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Be Tough on War – And Tough on the Causes of War

As America gears up to salute former UK Prime Minister Tony Blair as the latest recipient of the prestigious Abraham Lincoln Prize for Leadership, Matt Roper wonders where and how the promises of the Blair government went so very badly awry…

One thing that gives me an enormous amount of pleasure when I’m whiling away precious hours spent in bookshops is to shift former UK Prime Minister and Labour party leader, Tony Blair's autobiography from the ‘politics’ section to the ‘crime’ section.

For the last twenty years of my life I’ve been exposed to the thoughts and words of certain politicians in much the same way that non-smokers are forced to inhale second-hand the poisons that smokers have exhaled. There is also no doubt in my mind that it is equally damaging to the greater good of one’s health.

This past week the Americans have decided to bestow Tony Blair with the Abraham Lincoln Leadership Prize and soon enough we’ll be subjected to the sight of him on our screens and in print once again, as he accepts his award with all the demeanour of some sort of wronged saint.

But I am one of those people who can remember when he was first elected into office during the later half of the ‘90s. Here was a man with a young family and a brilliant wife – a human rights lawyer, no less – coming into 10, Downing Street with new ideas to bring Britain bang up to date. ‘New Labour, New Britain’ was the promise and for a few years, the Blairites and their new government delivered.

With the election of Blair, for example, came 101 women members of parliament from the Labour Party taking their seats in the House of Commons – more women elected than ever before. There was a successful vote to finally ban the hunting of foxes, fur farming, and the testing of cosmetics on animals in the UK. New Labour placed a raise on the national minimum wage and finally, after decades of violence, a peace process was underway in Northern Ireland.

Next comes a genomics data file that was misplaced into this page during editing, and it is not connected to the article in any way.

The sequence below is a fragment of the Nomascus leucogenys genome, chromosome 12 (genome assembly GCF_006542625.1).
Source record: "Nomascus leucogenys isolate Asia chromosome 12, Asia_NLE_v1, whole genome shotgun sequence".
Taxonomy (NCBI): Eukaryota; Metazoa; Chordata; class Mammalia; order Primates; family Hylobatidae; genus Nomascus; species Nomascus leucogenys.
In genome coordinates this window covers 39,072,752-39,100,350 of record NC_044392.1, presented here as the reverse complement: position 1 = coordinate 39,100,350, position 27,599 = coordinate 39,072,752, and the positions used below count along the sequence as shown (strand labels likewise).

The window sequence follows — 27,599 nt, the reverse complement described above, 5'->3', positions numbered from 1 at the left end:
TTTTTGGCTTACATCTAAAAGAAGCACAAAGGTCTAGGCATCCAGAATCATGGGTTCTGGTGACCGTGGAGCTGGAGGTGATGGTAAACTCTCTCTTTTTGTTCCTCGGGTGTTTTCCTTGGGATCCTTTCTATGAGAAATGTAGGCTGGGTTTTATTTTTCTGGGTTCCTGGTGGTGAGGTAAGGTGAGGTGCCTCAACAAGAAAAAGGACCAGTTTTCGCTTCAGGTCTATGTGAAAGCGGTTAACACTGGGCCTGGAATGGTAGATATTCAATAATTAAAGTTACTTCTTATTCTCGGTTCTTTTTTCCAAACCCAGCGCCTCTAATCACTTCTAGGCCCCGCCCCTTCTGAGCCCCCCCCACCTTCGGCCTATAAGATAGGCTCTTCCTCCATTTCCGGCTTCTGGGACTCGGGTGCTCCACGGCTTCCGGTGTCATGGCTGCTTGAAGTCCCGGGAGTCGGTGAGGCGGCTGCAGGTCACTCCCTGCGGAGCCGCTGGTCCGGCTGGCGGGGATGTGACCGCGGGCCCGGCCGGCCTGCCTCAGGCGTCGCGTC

All radical, progressive, welcome stuff to a kid who’d grown up under the Thatcher administration and years and years – 17 of them in all – of Conservative Party rule. I’d known nothing else.

But when the UK took the decision to invade Iraq in a US-led invasion fifteen years ago, it was a little like watching that scene in the bar in From Dusk Till Dawn, where Salma Hayek and all the other employees turn into vampires without warning and murder most of the patrons. The game had changed totally unexpectedly and nobody could do a damn thing about it.

I don’t know if it’s power or popularity that proved to be so intoxicating to Tony Blair – probably a bit of both. The fact that we all thought we’d moved on from the behaviour of the days of Empire (invade, occupy, steal natural resources, install puppet leaders) then found ourselves initiating a war in the Middle East based on a dossier full of lies was staggering. Especially a war waged by a man like Blair, who told us he was going to be tough on crime – and tough on the causes of crime.

Thumbing through the late Tony Benn’s published diaries, it’s interesting to read his early thoughts on Blair after the 1996 election. Benn, a man who never wavered from his pacifist principles in over fifty years of service and who many of us believed to embody the soul of the Labour Party, observed that when Blair spoke at conference it was all “I want to see”, “I think” and “I believe”. Well, the difference between “I” and “we” is a huge one and one that, I suppose, was an early sign of Blair’s unfeasibly monstrous ego.

Looking at the hornet’s nest of the Middle East today, it is no easier to brush aside Tony Blair’s role in the UK’s illegal invasion of Iraq and the domino effect of destabilization it had on that region than it is to brush aside the causes of lung cancer, heart disease and chronic emphysema.

Like so many of us who remember the desert war that began fifteen years ago this week, I still say with conviction: Not in my name.

 

Matt Roper is a British comedian based in New York City. His relationship with Lush goes back to 2011 when he performed for the muddy festival-goers of Lushfest, returning the following year to curate the line-up of the comedy stage. As he travels around the world, he shares his musings with us here in a series of writings – a sifting of thought from a restless but always seeking imagination.                   

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When Blair spoke at conference it was all “I want to see”, “I think” and “I believe”. Well, the difference between “I” and “we” is a huge one

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